Yellen to a Newly Funded IRS: ‘Meet the Moment’
Treasury Secretary Janet Yellen has set an ambitious target for the IRS to achieve an 85 percent level of service in answering taxpayer phone calls.
Yellen unveiled several new initiatives for the IRS in light of the additional funding provided by the Inflation Reduction Act (P.L. 117-169) and challenged employees to “meet the moment” during a September 15 speech at an IRS facility in New Carrollton, Maryland.
Yellen insisted that not only will the onboarding of more customer service staff allow the IRS to answer more phone calls, but it also will slash wait times. The IRS was estimated to have answered only 10 percent of calls during the last filing season.
“By hiring 5,000 additional customer service representatives, we will also cut phone wait times in half — from an average wait of nearly 30 minutes during the 2022 filing season to less than 15 minutes,” Yellen said.
Yellen also pledged to fully staff every IRS taxpayer assistance center in the country, which she claimed would triple the number of people served from 900,000 last year to 2.7 million.
The secretary also noted the modernization efforts underway. During her tour of the New Carrollton facility, IRS officials showed Yellen a collaborative workspace for employees as well as the updated software being used.
Yellen pledged that, given the new resources, the IRS will be able to automate the scanning of individual paper returns into native digital copies during the upcoming filing season.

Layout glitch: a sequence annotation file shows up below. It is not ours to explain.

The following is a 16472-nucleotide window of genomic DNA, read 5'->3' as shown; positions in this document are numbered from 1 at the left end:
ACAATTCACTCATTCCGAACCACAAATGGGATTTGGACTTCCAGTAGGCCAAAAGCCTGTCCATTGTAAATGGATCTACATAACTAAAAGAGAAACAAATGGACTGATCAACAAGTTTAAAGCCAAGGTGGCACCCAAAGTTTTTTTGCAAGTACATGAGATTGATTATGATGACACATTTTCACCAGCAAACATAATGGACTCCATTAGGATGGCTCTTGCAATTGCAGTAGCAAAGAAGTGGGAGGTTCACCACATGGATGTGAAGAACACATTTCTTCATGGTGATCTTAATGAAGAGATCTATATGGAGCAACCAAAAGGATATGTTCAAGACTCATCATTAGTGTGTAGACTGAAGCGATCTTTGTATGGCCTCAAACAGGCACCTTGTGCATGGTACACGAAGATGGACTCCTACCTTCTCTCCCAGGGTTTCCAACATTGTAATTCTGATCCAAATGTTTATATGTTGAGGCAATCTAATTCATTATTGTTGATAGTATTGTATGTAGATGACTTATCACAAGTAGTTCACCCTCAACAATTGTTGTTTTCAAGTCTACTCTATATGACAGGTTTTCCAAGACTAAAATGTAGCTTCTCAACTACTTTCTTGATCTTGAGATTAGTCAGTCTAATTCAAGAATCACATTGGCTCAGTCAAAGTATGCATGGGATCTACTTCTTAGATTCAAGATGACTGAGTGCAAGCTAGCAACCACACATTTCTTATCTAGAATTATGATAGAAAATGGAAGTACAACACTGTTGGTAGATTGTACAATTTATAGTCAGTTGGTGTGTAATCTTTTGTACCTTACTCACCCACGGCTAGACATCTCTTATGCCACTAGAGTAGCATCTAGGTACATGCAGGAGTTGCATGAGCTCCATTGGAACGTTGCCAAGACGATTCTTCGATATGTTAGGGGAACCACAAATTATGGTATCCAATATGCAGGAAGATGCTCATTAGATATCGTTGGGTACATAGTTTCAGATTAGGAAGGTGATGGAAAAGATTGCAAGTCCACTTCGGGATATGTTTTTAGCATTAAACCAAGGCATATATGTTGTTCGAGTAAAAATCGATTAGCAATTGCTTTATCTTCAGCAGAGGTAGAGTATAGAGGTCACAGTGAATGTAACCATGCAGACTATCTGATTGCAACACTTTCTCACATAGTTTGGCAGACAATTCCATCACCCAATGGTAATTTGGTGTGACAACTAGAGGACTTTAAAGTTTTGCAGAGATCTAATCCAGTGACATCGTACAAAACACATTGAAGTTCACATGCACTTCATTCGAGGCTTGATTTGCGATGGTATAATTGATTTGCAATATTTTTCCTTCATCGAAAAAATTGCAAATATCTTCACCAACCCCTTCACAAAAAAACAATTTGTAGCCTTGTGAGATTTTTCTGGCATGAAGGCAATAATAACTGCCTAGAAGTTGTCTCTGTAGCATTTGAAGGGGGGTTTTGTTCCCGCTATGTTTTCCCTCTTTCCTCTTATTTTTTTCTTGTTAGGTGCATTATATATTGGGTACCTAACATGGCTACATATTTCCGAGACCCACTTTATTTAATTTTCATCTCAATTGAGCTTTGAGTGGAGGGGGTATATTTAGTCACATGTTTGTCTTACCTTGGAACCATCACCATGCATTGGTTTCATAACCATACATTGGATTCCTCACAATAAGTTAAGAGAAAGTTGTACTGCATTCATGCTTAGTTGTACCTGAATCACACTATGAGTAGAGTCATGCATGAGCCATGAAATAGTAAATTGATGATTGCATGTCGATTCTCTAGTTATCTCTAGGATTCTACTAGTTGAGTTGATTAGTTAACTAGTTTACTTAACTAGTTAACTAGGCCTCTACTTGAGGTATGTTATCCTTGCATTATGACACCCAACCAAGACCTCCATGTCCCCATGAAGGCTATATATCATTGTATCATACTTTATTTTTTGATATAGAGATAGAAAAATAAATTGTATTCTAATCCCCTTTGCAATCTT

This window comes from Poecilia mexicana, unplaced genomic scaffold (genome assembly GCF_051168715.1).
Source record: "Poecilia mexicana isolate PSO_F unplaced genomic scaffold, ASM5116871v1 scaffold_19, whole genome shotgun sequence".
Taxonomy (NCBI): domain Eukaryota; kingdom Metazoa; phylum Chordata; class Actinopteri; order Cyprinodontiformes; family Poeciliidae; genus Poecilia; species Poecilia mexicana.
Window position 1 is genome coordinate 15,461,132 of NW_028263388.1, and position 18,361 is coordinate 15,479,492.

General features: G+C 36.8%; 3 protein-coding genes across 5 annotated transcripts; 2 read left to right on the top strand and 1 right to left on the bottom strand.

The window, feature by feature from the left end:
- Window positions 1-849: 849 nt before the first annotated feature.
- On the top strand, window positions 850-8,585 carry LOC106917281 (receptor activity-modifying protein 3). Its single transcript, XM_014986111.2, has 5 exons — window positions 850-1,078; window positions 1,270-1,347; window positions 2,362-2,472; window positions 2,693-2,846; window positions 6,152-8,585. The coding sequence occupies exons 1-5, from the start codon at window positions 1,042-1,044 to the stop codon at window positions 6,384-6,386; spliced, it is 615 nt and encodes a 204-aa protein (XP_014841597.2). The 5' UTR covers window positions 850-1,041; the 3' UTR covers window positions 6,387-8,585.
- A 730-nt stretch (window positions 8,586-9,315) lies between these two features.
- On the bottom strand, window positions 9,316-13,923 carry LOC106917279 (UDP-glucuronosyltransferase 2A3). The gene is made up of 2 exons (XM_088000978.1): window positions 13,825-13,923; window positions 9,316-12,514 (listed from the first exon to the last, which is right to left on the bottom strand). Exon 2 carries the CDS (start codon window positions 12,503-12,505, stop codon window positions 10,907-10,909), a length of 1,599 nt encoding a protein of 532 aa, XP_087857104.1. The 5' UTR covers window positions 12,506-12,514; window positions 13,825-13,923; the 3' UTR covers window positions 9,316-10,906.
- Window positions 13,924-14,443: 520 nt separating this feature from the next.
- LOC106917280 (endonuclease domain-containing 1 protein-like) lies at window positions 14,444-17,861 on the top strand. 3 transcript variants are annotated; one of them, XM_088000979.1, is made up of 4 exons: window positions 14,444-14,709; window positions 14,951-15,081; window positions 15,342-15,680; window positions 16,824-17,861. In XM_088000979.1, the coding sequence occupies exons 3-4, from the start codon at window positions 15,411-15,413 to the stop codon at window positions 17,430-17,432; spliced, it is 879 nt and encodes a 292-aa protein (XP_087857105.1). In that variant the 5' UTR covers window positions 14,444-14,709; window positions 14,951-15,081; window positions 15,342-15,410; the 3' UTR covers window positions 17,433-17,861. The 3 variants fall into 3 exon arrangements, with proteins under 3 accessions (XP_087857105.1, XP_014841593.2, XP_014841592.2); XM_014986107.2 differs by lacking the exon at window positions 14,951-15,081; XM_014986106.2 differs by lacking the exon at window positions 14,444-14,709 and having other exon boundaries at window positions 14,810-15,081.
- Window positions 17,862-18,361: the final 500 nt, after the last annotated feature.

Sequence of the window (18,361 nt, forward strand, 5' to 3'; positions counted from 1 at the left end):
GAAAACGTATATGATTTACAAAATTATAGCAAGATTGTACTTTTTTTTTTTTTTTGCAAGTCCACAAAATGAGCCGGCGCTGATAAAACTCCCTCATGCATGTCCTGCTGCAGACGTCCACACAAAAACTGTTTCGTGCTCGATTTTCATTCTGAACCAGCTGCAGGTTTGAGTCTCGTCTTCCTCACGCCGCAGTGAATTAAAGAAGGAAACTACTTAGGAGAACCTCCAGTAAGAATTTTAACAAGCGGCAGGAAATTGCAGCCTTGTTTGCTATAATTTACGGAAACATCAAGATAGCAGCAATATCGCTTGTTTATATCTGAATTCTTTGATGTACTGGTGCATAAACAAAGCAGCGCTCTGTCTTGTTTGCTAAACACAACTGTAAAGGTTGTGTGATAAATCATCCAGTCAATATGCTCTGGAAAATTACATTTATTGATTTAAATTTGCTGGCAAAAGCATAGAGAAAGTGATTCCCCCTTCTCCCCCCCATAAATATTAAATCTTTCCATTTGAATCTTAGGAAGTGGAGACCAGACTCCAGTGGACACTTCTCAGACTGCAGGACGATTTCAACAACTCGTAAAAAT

“For taxpayers, this means faster processing and faster refunds. The IRS will also build online capabilities to enable taxpayers to fully interact with the agency digitally,” Yellen said, without providing details.
Yellen also repeated the administration’s promise that the IRS will use the added funds for enforcement to pursue only high-income tax dodgers and not individuals earning $400,000 per year or less.
“In addition to an IRS that can finally serve the American people, we will also have an IRS that makes sure that everyone pays their fair share,” Yellen said.
The speech was delivered in a packed auditorium of IRS employees that at times resembled a campaign rally, with Yellen regularly cheered by the crowd.
“I’m so excited” about the funding, an IRS employee told Tax Notes. “I usually work from home on Thursdays but came in to hear her speak.”
Notably absent was IRS Commissioner Charles Rettig, who was in Memphis, Tennessee, to commemorate the 50th anniversary of an agency facility. The Biden administration has been tight-lipped on naming a successor to Rettig — whose term expires in November — as well as a new IRS chief counsel.
No Smooth Sailing
While the White House has been portraying the additional IRS funding as a transformational moment in tax administration, questions remain over the efficiency and efficacy of some of the measures.
Alex Muresianu of the Tax Foundation cautioned against potential “unknown costs of the policy.”
“If you increase the number of people you are auditing, you will end up catching some people, but you will also be going after people that are paying their taxes,” Muresianu told Tax Notes.
“The big question is: Does the IRS get substantially better at which returns to audit?” Muresianu said.